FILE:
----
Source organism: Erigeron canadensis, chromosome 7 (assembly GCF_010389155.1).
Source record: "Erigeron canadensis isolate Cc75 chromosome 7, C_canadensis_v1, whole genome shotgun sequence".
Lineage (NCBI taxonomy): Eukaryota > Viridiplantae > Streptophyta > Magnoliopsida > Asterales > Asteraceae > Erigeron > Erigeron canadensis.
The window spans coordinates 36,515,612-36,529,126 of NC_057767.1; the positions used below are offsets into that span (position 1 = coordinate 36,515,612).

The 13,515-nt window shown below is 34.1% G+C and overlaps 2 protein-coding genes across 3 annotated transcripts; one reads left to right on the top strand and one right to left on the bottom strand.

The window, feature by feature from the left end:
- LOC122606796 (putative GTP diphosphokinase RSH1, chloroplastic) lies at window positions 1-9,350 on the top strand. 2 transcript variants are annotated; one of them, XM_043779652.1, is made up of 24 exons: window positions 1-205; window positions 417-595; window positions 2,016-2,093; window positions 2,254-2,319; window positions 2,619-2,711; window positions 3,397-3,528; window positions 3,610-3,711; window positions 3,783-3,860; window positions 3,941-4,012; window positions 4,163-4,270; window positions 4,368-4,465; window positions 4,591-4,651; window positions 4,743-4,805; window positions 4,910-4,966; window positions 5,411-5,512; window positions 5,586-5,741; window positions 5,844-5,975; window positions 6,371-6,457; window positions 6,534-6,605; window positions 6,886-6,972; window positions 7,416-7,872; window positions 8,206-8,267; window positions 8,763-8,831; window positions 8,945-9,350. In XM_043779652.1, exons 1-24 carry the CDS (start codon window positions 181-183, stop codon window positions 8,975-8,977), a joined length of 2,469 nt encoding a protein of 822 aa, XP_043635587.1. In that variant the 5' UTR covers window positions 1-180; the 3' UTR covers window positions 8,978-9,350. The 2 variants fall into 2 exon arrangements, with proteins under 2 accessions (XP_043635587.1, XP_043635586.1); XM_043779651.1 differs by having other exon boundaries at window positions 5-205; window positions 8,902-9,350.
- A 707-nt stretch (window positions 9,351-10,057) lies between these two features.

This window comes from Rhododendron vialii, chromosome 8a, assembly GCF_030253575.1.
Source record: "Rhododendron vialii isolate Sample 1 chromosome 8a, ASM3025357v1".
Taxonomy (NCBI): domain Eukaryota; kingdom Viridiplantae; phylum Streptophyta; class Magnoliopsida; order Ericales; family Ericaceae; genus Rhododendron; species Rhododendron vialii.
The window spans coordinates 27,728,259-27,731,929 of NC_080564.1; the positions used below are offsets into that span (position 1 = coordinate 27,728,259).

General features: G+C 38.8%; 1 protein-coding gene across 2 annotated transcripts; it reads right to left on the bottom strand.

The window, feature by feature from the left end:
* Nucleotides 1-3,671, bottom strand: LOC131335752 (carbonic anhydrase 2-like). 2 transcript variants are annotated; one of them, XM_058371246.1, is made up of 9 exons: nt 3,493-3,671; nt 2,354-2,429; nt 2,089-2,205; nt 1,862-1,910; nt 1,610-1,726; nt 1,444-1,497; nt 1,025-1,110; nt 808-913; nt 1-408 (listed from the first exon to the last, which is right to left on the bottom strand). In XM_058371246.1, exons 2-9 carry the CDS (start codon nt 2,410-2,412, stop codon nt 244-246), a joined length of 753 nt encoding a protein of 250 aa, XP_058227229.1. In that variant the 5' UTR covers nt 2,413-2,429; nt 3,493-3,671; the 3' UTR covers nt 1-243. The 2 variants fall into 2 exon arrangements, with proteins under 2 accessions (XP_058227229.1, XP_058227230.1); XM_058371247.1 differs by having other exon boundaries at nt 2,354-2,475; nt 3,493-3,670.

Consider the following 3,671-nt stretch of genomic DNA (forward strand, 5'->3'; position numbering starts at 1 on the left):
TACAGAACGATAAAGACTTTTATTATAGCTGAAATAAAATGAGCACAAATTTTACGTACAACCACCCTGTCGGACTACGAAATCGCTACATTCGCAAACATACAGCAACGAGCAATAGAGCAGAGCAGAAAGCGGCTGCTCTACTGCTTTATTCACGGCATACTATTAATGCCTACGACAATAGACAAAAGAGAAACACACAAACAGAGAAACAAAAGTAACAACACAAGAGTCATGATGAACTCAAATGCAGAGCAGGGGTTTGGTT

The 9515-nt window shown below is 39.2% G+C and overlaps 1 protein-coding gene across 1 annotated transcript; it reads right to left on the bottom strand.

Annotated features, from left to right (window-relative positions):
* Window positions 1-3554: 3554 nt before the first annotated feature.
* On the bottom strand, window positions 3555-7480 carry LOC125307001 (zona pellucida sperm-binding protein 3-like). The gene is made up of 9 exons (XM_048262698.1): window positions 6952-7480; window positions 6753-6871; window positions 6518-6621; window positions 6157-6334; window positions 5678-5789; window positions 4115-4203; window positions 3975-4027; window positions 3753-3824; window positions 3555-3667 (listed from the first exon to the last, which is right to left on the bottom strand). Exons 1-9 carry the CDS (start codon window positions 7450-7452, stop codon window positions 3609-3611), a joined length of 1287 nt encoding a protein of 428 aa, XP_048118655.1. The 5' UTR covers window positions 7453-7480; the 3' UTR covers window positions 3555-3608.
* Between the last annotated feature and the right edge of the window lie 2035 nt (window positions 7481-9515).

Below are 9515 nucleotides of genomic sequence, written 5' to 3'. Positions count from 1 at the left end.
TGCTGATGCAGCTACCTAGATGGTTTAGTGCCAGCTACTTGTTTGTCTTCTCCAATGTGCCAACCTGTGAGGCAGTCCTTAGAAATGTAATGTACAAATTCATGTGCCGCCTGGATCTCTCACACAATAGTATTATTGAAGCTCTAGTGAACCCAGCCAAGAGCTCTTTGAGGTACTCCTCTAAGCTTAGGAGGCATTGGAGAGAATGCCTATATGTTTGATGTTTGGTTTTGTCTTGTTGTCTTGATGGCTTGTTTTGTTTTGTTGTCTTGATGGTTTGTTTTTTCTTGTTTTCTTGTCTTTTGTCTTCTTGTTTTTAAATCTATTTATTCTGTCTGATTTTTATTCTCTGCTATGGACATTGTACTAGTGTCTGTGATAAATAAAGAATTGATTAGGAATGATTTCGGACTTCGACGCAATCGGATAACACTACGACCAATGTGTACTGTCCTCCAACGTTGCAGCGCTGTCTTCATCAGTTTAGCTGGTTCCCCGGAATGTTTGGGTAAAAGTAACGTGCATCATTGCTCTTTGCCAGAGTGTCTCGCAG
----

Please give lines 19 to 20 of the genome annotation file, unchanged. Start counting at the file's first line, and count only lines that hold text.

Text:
Annotated features, from left to right (window-relative positions):
* Window positions 1-3554: 3554 nt before the first annotated feature.